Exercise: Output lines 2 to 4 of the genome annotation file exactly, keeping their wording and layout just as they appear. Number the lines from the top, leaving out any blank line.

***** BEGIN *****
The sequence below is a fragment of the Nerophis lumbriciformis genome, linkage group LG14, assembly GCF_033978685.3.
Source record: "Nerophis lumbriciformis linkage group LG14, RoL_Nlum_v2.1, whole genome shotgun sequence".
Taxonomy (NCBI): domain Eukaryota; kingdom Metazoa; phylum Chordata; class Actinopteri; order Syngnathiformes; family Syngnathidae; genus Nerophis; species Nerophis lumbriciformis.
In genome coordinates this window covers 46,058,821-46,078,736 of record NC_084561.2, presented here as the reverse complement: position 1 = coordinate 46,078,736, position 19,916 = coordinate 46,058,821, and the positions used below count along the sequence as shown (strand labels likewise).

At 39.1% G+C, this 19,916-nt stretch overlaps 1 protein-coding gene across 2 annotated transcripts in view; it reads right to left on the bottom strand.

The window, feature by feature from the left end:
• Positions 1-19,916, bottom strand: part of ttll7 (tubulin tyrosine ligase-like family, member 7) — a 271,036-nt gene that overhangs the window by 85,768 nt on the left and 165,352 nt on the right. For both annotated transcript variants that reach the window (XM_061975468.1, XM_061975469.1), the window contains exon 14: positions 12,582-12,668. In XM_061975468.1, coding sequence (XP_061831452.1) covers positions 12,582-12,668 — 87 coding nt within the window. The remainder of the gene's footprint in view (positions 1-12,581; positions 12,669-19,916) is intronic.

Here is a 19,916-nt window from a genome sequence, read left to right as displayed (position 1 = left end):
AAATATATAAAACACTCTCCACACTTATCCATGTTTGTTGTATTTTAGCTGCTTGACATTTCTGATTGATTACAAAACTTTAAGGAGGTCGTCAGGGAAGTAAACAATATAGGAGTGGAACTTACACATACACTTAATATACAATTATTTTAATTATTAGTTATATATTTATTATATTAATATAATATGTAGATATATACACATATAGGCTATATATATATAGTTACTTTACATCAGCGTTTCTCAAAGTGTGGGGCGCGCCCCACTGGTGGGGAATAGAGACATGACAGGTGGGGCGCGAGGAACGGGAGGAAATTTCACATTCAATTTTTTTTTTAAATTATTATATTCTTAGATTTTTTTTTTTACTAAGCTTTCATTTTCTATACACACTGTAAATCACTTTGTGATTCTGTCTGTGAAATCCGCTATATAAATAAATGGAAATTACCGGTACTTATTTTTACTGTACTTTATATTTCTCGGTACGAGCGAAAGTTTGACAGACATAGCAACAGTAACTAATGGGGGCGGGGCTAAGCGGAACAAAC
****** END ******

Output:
Source record: "Nerophis lumbriciformis linkage group LG14, RoL_Nlum_v2.1, whole genome shotgun sequence".
Taxonomy (NCBI): domain Eukaryota; kingdom Metazoa; phylum Chordata; class Actinopteri; order Syngnathiformes; family Syngnathidae; genus Nerophis; species Nerophis lumbriciformis.
In genome coordinates this window covers 46,058,821-46,078,736 of record NC_084561.2, presented here as the reverse complement: position 1 = coordinate 46,078,736, position 19,916 = coordinate 46,058,821, and the positions used below count along the sequence as shown (strand labels likewise).